Because page faults cause paged out pages to be paged in transparently,
a process rarely needs to be concerned about locking pages. However,
there are two reasons people sometimes are:
Speed. A page fault is transparent only insofar as the process is not
sensitive to how long it takes to do a simple memory access. Time-critical
processes, especially realtime processes, may not be able to wait or
may not be able to tolerate variance in execution speed.
A process that needs to lock pages for this reason probably also needs
priority among other processes for use of the CPU. See Priority.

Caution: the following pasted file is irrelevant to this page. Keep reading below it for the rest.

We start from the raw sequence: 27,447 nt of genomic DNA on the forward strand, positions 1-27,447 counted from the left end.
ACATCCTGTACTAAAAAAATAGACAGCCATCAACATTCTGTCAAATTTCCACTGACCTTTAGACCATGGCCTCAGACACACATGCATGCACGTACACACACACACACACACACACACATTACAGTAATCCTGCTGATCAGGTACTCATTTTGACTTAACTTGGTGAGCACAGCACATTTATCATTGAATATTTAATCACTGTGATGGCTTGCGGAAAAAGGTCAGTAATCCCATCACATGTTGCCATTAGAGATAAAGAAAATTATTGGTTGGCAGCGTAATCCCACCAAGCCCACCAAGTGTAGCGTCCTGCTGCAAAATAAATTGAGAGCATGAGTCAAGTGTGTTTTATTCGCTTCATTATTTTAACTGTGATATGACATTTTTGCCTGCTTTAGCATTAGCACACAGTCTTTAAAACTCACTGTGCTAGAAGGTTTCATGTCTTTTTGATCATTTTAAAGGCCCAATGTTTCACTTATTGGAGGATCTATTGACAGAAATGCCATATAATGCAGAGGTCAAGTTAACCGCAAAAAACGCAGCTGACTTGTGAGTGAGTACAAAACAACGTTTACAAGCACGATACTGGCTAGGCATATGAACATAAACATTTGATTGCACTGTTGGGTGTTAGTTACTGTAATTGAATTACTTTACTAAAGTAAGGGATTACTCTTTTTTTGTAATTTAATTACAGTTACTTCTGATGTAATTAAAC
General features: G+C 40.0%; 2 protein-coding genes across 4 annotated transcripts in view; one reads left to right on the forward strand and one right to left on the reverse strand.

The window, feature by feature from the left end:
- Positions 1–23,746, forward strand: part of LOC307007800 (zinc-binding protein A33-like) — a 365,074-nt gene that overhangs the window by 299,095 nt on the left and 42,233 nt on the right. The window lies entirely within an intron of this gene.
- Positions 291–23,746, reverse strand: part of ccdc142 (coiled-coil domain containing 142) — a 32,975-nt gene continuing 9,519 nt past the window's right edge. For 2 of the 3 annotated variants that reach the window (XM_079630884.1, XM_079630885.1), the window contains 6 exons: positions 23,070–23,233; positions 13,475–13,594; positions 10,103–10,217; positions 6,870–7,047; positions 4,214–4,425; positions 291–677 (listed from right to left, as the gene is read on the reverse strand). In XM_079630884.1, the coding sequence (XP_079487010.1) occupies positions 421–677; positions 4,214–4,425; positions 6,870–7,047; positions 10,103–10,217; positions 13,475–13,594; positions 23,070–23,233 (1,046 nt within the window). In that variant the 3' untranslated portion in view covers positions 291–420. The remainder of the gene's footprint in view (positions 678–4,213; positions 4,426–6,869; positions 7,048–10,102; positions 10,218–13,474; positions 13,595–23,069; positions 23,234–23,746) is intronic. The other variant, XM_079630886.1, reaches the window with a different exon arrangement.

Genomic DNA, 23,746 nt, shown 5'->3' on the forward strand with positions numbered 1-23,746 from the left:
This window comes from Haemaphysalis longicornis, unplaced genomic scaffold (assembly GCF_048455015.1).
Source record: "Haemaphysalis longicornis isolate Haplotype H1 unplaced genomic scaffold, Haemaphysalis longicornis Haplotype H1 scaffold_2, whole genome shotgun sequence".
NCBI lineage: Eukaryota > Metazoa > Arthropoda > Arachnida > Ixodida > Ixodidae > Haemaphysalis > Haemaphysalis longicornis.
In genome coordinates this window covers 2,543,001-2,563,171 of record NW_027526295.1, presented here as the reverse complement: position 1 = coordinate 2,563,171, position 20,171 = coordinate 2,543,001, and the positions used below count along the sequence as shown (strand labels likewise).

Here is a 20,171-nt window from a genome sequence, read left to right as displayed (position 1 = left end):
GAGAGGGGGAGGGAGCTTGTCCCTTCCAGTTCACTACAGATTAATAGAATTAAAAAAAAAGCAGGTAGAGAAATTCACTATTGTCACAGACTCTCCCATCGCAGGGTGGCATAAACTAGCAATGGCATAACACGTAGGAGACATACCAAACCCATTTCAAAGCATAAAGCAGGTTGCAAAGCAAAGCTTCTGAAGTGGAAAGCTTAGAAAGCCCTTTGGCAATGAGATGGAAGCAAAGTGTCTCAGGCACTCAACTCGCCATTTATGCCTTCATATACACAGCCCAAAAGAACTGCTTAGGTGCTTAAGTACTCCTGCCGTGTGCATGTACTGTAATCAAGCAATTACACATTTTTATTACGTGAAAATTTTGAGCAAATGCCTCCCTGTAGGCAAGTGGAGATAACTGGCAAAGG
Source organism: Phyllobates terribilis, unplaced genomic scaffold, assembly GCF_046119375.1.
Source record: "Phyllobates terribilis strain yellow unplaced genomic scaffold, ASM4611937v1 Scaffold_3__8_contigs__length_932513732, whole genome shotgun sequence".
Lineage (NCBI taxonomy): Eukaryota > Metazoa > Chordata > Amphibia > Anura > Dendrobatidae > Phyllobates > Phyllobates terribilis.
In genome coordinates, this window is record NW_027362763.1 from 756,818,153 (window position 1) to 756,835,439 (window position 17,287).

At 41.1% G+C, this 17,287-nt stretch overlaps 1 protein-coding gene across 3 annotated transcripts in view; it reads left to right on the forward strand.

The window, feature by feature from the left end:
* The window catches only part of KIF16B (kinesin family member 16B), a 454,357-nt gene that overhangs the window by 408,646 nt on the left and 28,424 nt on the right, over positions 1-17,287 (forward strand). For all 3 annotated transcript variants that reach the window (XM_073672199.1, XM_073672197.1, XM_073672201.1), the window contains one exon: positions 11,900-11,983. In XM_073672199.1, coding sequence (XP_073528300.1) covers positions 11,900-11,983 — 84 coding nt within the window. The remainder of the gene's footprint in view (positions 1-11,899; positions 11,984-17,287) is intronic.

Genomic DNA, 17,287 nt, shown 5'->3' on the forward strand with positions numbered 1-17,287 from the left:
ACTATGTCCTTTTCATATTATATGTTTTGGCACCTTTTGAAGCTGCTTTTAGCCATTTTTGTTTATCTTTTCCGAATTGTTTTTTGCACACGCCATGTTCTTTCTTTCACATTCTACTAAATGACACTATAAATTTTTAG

In some cases, the programmer knows better than the system's demand
paging allocator which pages should remain in real memory to optimize
system performance. In this case, locking pages can help.
Privacy. If you keep secrets in virtual memory and that virtual memory
gets paged out, that increases the chance that the secrets will get out.
If a password gets written out to disk swap space, for example, it might
still be there long after virtual and real memory have been wiped clean.
Be aware that when you lock a page, that's one fewer page frame that can
be used to back other virtual memory (by the same or other processes),
which can mean more page faults, which means the system runs more
slowly. In fact, if you lock enough memory, some programs may not be
able to run at all for lack of real memory.
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